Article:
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I have enough ego to enjoy seeing my name on this page not once, but twice, and in a headline at that. Pretty cool!
But I don’t think that my opposite here, the one who “speaks conservatively,” meant to flatter me when he titled his last column “Howell’s Hero and other thoughts.”
My hero, John Barnhart says, is Christopher Hitchens, the polemicist and essayist who died Dec. 15. I cited Hitchens in regard to waterboarding, but didn’t feel the need to mention he was an atheist.
Barnhart couldn’t resist. In his opening paragraph, he stated, “Christopher Hitchens now knows that God indeed exists.”
Really? My point was simply that one writer had the guts to actually undergo “waterboarding,” and certainly felt that it was torture. I knew already that Hitchens had been a supporter of George W. Bush’s war of choice in Iraq.
Yes, the Wall Street Journal is sometimes on my reading list. But I’m sure Barnhart doesn’t read “The Nation,” the liberal weekly that has been in business since 1865. If he had, he’d know that Hitchens, before the Iraq war, was a weekly columnist for that publication.
After a famous falling out with the editors over their opposition to that war, he then went on to a highly lucrative assignment in the scented pages of “Vanity Fair.”
Many on the left were surprised by his decision; others who knew him said that it could be explained by opportunism and his macho view of the world, which drives many men to support wars.
Whatever the case, I stopped reading him after that. If he could be so wrong about Iraq, I wasn’t interested in what he wrote. I felt even stronger about that after he jumped on the atheist bandwagon.
So in recent years, I refused to read any of his articles, especially when he wrote anything derogatory about the Catholic Church, to which I happily belong.
He was not my hero, but on the other hand, I am not willing, as Barnhart seems to be, to assign him to hell for his atheism.
Wait…a liberal such as Rick Howell…a Christian? Can it be? You bet it can. I have been a person of faith since I was 13 years old, and like many other Americans, I don’t find conservatism in the Scriptures.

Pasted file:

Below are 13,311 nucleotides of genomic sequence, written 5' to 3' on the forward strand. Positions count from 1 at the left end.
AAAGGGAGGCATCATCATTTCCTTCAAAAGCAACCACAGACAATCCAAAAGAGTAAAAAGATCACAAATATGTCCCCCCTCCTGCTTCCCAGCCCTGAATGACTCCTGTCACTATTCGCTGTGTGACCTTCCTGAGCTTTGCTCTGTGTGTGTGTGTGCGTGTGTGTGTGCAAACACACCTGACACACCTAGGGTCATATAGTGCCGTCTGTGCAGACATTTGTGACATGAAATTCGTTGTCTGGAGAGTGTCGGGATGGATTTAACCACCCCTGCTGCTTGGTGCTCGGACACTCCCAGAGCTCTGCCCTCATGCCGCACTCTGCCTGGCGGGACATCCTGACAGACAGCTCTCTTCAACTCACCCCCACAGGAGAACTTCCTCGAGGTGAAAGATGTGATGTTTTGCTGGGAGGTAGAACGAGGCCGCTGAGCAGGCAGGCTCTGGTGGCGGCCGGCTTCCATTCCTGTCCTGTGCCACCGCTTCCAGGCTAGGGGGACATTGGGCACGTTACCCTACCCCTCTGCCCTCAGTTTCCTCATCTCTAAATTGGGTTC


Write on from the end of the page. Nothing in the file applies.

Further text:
When Barnhart made his statement about Hitchens, well, I had the distinct impression that what he really wanted to say was this: Christopher Hitchens, the dead atheist, is now in hell.
But he just couldn’t be that blunt about it. Syndicated columnist Cal Thomas, a Jerry Falwell clone, did the same thing. He wrote, in a column titled “Death of an Atheist,” “Hitchens now knows the truth and that can only be the worst possible news for him.”
Again, I ask….Really? Who do such people think they are that they can judge these things? Thomas didn’t have the guts to really say what he was hinting about. Sometimes conservatives have the backbone of a peanut butter and jelly sandwich.
Faith is about belief and hope. It is not necessarily about knowledge. Here’s what we know: Christopher Hitchens is dead. Where he “is” after that we do not know. John Barnhart doesn’t know; Cal Thomas doesn’t know; Rick Howell doesn’t know.
Shame on people who set themselves up as conservative demi-gods who get to judge things that only God should judge.
My real political hero was a man of great Catholic Christian faith, and certainly not a conservative. He fought all his life against war, poverty and social injustice. He paid for it with an early death at the hands of an assassin.
His name was Robert F. Kennedy.
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Rick Howell, a Bedford native, can be reached by e-mail at NewCenHowell@aol.com.